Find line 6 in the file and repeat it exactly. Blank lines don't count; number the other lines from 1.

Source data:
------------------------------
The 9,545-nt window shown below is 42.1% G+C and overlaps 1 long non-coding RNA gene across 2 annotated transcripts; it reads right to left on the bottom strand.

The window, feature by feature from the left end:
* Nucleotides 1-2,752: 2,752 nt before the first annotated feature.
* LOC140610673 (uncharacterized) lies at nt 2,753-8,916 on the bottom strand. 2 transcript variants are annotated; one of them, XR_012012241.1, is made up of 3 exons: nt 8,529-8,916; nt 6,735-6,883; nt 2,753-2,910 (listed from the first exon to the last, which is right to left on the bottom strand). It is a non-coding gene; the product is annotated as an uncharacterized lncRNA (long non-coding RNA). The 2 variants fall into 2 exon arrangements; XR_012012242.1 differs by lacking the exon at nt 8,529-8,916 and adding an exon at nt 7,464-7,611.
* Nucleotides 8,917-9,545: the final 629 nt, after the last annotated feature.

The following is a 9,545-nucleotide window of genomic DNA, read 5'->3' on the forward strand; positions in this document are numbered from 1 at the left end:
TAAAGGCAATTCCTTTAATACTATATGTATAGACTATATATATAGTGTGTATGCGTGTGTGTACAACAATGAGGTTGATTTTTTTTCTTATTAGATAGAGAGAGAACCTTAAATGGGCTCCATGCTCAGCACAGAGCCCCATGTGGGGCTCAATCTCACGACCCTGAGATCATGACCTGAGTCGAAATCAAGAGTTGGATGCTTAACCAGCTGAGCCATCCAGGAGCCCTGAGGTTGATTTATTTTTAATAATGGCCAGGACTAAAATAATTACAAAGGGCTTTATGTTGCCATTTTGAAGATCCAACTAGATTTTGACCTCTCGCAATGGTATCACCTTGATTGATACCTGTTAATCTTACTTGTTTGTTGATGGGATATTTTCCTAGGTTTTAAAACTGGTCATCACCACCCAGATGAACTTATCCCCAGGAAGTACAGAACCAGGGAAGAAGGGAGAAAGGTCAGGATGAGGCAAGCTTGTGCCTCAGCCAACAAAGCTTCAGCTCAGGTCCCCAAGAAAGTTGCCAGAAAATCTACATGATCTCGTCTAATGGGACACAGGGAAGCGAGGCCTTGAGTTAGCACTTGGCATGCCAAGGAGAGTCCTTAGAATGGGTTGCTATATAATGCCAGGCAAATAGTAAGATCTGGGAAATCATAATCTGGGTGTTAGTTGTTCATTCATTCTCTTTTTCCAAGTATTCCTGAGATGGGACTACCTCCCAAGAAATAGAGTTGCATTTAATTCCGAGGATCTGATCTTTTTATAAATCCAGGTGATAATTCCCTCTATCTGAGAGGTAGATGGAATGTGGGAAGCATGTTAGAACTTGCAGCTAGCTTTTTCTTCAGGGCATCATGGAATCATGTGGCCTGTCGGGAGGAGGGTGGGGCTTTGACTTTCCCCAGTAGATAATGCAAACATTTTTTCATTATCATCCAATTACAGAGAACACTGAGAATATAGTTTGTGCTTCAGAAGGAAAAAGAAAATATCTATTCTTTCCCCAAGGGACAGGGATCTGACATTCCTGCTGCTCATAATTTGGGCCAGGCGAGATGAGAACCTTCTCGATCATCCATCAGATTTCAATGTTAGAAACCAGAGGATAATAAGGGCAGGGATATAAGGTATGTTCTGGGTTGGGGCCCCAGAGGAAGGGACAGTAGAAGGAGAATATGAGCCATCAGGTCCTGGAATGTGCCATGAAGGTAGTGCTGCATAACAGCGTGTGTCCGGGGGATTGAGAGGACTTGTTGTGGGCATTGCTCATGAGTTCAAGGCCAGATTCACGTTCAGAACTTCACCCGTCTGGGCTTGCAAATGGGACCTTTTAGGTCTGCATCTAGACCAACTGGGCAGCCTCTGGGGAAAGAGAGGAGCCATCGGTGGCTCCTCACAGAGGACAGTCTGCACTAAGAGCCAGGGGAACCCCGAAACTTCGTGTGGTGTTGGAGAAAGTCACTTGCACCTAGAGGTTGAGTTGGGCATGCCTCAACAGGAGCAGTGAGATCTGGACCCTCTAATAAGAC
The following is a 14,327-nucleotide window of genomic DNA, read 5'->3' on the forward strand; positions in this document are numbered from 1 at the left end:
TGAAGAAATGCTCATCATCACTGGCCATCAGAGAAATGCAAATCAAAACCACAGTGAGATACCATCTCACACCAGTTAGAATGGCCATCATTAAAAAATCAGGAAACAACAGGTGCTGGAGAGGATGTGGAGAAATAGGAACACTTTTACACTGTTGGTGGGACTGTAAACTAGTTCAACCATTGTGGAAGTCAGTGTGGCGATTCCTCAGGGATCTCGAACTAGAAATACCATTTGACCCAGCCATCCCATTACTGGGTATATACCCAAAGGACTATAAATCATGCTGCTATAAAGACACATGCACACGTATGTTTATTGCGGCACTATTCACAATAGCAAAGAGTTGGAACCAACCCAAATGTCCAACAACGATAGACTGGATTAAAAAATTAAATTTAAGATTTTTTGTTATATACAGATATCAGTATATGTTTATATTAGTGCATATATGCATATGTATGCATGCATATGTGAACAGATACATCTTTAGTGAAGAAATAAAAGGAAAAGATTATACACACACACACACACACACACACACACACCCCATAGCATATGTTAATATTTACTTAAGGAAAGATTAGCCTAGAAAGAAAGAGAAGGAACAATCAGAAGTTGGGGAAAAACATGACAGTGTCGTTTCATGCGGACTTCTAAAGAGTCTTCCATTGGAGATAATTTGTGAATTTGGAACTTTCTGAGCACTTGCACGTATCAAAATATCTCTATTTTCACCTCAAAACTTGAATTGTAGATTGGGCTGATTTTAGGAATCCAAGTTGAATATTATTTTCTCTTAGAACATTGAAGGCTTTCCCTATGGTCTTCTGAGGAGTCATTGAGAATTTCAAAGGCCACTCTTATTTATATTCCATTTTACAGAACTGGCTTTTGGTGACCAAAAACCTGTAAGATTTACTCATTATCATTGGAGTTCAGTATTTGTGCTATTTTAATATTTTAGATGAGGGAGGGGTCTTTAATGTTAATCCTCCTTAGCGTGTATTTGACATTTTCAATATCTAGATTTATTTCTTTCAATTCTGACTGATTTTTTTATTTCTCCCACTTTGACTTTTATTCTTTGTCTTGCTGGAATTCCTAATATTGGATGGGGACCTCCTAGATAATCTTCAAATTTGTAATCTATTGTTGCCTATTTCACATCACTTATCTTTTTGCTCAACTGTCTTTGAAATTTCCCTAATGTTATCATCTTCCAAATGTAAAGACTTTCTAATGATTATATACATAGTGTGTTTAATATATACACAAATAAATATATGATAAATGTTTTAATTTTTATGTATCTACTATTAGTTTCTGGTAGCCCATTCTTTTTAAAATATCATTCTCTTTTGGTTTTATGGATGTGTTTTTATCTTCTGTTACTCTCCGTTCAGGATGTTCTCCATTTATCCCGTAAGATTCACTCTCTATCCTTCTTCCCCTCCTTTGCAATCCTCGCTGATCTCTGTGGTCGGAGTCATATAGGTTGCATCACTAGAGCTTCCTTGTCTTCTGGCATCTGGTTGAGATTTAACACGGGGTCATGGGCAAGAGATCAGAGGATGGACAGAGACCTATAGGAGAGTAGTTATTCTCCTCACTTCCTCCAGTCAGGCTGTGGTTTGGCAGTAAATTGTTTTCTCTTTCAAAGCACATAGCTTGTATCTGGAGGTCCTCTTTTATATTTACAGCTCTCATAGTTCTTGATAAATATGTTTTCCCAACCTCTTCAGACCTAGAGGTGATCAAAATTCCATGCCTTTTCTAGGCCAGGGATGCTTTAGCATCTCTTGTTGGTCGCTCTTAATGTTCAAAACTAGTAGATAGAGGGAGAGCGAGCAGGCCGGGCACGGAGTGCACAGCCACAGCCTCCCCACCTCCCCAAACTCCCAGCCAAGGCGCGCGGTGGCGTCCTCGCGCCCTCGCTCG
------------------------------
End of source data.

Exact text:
The following is a 9,545-nucleotide window of genomic DNA, read 5'->3' on the forward strand; positions in this document are numbered from 1 at the left end: